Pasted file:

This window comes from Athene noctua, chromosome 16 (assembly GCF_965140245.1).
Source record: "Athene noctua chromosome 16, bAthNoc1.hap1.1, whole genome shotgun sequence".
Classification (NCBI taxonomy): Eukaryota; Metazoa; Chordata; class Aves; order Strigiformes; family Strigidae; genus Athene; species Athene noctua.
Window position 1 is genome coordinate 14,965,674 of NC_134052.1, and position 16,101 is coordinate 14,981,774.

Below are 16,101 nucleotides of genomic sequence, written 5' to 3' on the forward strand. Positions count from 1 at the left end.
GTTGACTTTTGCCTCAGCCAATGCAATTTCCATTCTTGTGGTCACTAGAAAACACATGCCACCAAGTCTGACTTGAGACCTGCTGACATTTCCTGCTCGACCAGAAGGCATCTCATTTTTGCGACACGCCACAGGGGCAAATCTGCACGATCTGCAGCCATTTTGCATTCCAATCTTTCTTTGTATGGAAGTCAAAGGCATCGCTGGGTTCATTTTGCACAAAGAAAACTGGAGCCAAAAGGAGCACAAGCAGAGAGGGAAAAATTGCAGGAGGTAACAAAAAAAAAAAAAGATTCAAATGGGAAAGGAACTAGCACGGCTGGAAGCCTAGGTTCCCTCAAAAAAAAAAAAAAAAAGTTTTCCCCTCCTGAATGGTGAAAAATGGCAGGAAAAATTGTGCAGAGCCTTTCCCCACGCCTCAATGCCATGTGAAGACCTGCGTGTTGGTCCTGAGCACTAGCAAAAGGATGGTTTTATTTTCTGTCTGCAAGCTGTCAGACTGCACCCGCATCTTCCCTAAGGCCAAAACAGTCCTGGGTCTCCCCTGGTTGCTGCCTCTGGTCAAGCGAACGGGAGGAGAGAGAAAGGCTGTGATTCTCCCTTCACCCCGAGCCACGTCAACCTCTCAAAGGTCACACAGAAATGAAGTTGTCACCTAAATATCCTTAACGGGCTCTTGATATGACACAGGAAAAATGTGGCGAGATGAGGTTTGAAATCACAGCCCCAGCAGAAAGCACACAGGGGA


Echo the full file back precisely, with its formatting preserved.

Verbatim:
This window comes from Athene noctua, chromosome 16 (assembly GCF_965140245.1).
Source record: "Athene noctua chromosome 16, bAthNoc1.hap1.1, whole genome shotgun sequence".
Classification (NCBI taxonomy): Eukaryota; Metazoa; Chordata; class Aves; order Strigiformes; family Strigidae; genus Athene; species Athene noctua.
Window position 1 is genome coordinate 14,965,674 of NC_134052.1, and position 16,101 is coordinate 14,981,774.

Below are 16,101 nucleotides of genomic sequence, written 5' to 3' on the forward strand. Positions count from 1 at the left end.
GTTGACTTTTGCCTCAGCCAATGCAATTTCCATTCTTGTGGTCACTAGAAAACACATGCCACCAAGTCTGACTTGAGACCTGCTGACATTTCCTGCTCGACCAGAAGGCATCTCATTTTTGCGACACGCCACAGGGGCAAATCTGCACGATCTGCAGCCATTTTGCATTCCAATCTTTCTTTGTATGGAAGTCAAAGGCATCGCTGGGTTCATTTTGCACAAAGAAAACTGGAGCCAAAAGGAGCACAAGCAGAGAGGGAAAAATTGCAGGAGGTAACAAAAAAAAAAAAAGATTCAAATGGGAAAGGAACTAGCACGGCTGGAAGCCTAGGTTCCCTCAAAAAAAAAAAAAAAAAGTTTTCCCCTCCTGAATGGTGAAAAATGGCAGGAAAAATTGTGCAGAGCCTTTCCCCACGCCTCAATGCCATGTGAAGACCTGCGTGTTGGTCCTGAGCACTAGCAAAAGGATGGTTTTATTTTCTGTCTGCAAGCTGTCAGACTGCACCCGCATCTTCCCTAAGGCCAAAACAGTCCTGGGTCTCCCCTGGTTGCTGCCTCTGGTCAAGCGAACGGGAGGAGAGAGAAAGGCTGTGATTCTCCCTTCACCCCGAGCCACGTCAACCTCTCAAAGGTCACACAGAAATGAAGTTGTCACCTAAATATCCTTAACGGGCTCTTGATATGACACAGGAAAAATGTGGCGAGATGAGGTTTGAAATCACAGCCCCAGCAGAAAGCACACAGGGGA